Alexion Pharmaceuticals Inc (NASDAQ: ALXN) has one approved product, Soliris, for the treatment of paroxysmal nocturnal hemoglobinuria and for the rare disease, atypical hemolytic uremic syndrome. Alexion has a market cap of 18.40 billion, way out of the average take out range. The company specializes in rare and severe disorders which doesn’t mean it’s undesirable as orphan drugs can be very profitable, but Alexion has a big price tag and no big partner in place. It has a P/E of 97.43 and is up 70.61% over 52 weeks. The company has a lot of debt, but it does have earnings and has more products in phase I and II.
Regeneron Pharmaceuticals Inc (NASDAQ: REGN) has had a monster run this year from $42.83 to a high of $145.04. Now it is at a market cap of 11.35 billion with a negative EPS of -1.82. Its big hit Eylia, a treatment for neovascular age-related macular degeneration, is something a company like Allergan Inc would be interested in as it has a well known opthalmological divison but Allergan’s market cap is $25.45 billion, therefore Regeneron is a little hard for Allergan to swallow at half its size. Sanofi, Biogen and Amgen have all been rumored as potential acquirers. Of all these Sanofi with a $97.85 billion market cap would be the likeliest as it is collaborating with Regeneron on a phase III clinical trial of an LDL cholesterol lowering PCSK9 antibody. So here’s a big pharma partner with enough size to actually do a deal. Regeneron reports August 11. (Frankly I’d rather own Sanofi with its 4.40% yield and 12.84 P/E.)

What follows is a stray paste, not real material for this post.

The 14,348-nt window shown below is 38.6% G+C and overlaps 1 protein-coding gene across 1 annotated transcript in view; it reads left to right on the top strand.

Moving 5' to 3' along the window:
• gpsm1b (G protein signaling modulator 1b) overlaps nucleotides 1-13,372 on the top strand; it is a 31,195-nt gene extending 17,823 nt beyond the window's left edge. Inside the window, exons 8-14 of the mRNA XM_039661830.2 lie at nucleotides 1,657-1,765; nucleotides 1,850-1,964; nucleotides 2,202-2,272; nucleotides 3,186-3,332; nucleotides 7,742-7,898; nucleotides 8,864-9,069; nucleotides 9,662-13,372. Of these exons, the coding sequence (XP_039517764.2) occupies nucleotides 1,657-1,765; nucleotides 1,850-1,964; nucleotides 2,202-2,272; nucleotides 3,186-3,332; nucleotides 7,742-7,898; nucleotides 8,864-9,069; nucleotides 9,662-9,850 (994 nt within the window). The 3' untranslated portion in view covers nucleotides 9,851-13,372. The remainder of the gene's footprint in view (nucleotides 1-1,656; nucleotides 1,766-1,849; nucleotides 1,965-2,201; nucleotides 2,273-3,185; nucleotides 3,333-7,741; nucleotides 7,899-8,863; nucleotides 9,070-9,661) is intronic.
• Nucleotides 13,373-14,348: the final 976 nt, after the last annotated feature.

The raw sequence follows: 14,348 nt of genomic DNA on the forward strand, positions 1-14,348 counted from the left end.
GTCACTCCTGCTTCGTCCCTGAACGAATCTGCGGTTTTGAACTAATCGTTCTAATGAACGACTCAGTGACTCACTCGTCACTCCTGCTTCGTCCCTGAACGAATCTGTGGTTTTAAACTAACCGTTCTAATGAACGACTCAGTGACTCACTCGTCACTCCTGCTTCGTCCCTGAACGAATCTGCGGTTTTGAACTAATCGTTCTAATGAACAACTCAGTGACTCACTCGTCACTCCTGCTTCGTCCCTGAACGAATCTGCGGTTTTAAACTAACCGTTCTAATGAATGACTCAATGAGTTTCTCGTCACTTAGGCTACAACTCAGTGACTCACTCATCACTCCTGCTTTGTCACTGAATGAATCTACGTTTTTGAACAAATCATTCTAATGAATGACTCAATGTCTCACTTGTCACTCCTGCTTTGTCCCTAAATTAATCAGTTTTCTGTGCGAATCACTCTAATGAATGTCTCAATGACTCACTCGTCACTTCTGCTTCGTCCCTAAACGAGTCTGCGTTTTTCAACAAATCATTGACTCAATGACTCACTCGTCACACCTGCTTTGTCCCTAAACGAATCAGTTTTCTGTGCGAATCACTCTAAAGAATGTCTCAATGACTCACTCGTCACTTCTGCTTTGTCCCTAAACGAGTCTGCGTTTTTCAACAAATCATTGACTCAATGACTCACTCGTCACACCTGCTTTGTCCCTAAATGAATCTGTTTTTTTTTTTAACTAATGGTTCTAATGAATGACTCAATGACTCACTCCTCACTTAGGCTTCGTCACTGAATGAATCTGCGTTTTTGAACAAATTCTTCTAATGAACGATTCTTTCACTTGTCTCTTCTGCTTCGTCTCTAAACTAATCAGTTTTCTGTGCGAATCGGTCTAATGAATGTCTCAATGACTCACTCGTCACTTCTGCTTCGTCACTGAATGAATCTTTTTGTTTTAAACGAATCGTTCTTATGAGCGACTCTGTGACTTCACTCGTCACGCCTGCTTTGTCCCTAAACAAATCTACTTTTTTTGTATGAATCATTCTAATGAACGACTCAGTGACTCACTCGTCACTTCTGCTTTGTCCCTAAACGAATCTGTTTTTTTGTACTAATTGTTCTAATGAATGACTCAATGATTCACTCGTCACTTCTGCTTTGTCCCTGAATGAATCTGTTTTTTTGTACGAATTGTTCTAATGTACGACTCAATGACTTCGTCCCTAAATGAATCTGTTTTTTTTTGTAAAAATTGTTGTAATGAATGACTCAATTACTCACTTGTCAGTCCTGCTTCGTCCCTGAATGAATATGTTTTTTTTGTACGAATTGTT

BioMarin Pharmaceutical (NASDAQ: BMRN) is another rare disease specialist. Recently the Guardian reported that Glaxo Smith Kline or Shire Pharmaceutical might be interested in BioMarin. It has a market cap of $4.47 billion and a negative EPS of -0.65. The company recently had a secondary offering to help fund R&D costs. BioMarin has four products on the market, Naglazyme (for mucopolysaccharidosis VI), Aldurazyme( for mucopolysaccharidosis I), Firdapse (for Lambert Eaton Myasthenic Syndrome) and Kuvan for phenylketonuria. BioMarin is already partnering with Merck Serona S.A. on Kuvan and other phenylketonuria treatments and collaborates with Genzyme on the manufacture of Aldurazyme. The company reports August 1.